July 28th, 2010


A Grand Design, Pt.1001

I have a lot of story ideas flitting around in my belfry, too many to ever let them all out. Especially considering how lazy I am. I've proved to myself that I can put out a massive mound of work when properly motivated, however. On this journal I've outlined several ideas I've had for future projects, only bringing up the ones which I can immerse myself in to the extent where I know the full (general) story, and can feel the details itching to flow. If I were a short story writer, I'd probably be able to spit out one every couple of days, but those have never satisfied me. My taste is in depth. Even Robert Jordan's world, epic though it is in length, is too shallow for me. Tolkien is really the only fictional author who has given me the kind of richness of detail in plot, recursiveness in storytelling, and true mastery of the epic in time that my mind craves. And yet, I've studied Ancient Egypt, which filled in dynastic genealogies like Tolkien never could, and Greece, which contained a greater dysfunctional family of city-states than Niven could extrapolate into star-faring civilizations and impossible journeys that put Burroughs to shame. Roma was the Empire, one that dwarfed in its greatness and tragedy that other one dabbled in by Asimov. The Khans really knew how to rock a continent, which places them above the Hyborean Age in my book. Likewise, China's Middle Kingdom drew together strands of culture, wealth, and power that no fictional tyrant could ever dream of, even if his Empire was a whole galaxy far, far away. This is the kind of thing I love, and what I want to write. Yeah, I know, my imagination is not worthy of Tolkien's, much less ten million Romans. I have written something of a sweeping story, though, in my Sita Roryn project from last summer. It's basically only about two women, however, and takes place over only a decade or so. If I want to write something anywhere close to what I'd want to read, I'll have to think bigger.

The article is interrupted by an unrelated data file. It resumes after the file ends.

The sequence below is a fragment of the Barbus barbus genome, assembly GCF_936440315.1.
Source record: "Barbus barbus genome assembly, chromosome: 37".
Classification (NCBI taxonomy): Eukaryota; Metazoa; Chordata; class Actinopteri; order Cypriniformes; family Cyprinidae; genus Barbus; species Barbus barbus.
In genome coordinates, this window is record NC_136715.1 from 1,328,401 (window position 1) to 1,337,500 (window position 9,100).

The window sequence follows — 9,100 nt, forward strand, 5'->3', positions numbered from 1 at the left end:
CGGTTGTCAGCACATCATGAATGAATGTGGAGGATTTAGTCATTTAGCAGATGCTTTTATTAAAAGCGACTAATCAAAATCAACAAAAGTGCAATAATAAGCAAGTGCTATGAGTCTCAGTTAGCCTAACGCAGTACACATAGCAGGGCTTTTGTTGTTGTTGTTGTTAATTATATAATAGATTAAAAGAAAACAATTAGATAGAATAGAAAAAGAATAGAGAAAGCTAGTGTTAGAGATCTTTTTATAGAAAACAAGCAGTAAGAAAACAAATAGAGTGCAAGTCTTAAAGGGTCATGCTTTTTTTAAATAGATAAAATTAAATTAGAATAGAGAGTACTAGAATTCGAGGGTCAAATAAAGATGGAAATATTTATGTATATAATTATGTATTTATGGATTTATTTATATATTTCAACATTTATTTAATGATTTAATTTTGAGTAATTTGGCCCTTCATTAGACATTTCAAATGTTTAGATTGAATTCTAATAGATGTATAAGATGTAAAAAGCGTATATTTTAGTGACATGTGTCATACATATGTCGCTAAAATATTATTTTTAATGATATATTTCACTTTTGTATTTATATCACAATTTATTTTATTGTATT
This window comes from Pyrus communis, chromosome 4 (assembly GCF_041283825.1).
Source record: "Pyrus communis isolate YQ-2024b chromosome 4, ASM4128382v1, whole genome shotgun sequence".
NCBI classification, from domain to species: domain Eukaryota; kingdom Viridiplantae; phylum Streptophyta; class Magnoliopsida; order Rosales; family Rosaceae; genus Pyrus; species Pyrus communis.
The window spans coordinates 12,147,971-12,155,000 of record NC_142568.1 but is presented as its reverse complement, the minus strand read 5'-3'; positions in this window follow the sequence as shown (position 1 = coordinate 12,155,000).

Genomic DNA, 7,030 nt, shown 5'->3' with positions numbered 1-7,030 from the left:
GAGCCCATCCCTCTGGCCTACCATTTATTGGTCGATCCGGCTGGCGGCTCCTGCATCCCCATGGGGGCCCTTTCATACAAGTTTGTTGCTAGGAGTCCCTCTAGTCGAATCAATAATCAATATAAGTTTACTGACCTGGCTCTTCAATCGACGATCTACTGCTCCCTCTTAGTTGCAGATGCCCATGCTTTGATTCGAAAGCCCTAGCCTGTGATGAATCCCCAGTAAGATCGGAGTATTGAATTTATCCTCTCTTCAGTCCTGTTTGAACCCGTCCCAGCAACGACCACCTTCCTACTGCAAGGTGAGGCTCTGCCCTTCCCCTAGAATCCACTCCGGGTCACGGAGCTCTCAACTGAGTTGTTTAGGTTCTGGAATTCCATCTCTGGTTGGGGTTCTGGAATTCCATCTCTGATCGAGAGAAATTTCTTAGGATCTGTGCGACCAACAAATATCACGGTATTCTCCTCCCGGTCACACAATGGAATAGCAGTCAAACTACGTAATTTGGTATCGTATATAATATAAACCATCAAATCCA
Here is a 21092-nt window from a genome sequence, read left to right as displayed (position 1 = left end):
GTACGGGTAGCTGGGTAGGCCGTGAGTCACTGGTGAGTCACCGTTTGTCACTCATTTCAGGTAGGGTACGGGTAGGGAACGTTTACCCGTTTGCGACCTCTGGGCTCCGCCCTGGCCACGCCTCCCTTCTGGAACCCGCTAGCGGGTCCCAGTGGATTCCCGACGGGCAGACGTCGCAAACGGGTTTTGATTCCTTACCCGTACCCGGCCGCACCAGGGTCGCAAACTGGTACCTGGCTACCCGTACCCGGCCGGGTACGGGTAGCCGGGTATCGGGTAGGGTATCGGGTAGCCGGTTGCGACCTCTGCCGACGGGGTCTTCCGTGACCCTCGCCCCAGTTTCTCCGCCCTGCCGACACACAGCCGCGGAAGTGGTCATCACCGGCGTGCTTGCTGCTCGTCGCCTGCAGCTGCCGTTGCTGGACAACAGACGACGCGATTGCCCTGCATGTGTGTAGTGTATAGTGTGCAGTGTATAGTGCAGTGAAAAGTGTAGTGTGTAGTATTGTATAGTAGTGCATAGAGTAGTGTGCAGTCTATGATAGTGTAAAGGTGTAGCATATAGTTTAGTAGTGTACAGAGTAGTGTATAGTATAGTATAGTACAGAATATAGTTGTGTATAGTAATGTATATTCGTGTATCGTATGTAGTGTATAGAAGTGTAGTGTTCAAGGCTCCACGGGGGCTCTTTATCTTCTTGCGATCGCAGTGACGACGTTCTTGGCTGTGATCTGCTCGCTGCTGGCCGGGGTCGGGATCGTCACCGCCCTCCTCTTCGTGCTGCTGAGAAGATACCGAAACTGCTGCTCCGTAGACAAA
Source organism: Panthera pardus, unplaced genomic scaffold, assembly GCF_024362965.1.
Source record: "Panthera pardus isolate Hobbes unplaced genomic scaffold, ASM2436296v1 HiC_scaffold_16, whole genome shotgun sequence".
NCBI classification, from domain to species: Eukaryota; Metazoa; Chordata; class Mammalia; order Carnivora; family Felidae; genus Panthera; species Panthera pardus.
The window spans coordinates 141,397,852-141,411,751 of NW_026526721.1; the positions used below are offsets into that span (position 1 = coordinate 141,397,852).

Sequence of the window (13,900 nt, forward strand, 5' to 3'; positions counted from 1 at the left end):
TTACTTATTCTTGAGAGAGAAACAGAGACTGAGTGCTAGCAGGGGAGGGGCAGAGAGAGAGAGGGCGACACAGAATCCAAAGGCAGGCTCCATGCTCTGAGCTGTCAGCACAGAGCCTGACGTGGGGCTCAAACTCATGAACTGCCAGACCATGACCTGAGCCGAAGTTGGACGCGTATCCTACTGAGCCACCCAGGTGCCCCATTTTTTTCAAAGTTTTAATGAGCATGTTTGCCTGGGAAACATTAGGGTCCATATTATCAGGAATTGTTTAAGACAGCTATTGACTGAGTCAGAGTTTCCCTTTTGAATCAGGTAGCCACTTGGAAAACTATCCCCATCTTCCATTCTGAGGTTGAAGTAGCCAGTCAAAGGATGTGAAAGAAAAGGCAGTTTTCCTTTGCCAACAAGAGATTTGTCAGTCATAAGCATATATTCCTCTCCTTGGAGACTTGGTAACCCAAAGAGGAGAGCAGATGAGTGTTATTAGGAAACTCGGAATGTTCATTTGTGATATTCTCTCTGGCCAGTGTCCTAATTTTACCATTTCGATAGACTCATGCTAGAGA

So I've thought bigger. Actually, I've been thinking that big ever since high school, but my efforts were hardly worth mentioning. A scifi epic to straddle the stars, of course. Taking humanity from your next-door neighbors to the far future in places unimaginable. I've developed the story somewhat, which I've talked about here before. It's sort of an ongoing tale of two lovers, seemingly forever trading off living for hundreds of years and dying, leaving each other alone until the next cycle begins. I realize now how claustrophobic the idea is. Along the way, we might see civilization evolve, but it's directed by the main characters toward an ultimate flowering only they can see. And they're lonely. For hundreds of years, waiting. It's damnably unfair to the reader to outline the basic idea from the beginning and yet still go through all of the frustration and angst over and over. I need a story like the history of Ancient Egypt, Greece, and the Roman Empire, that has a direction and destiny, but one that no one in the beginning could possibly have imagined. One that is not about two archetypical images on a Tarot card but many different characters in the great sea of history. Ah, a sea...now there's an idea.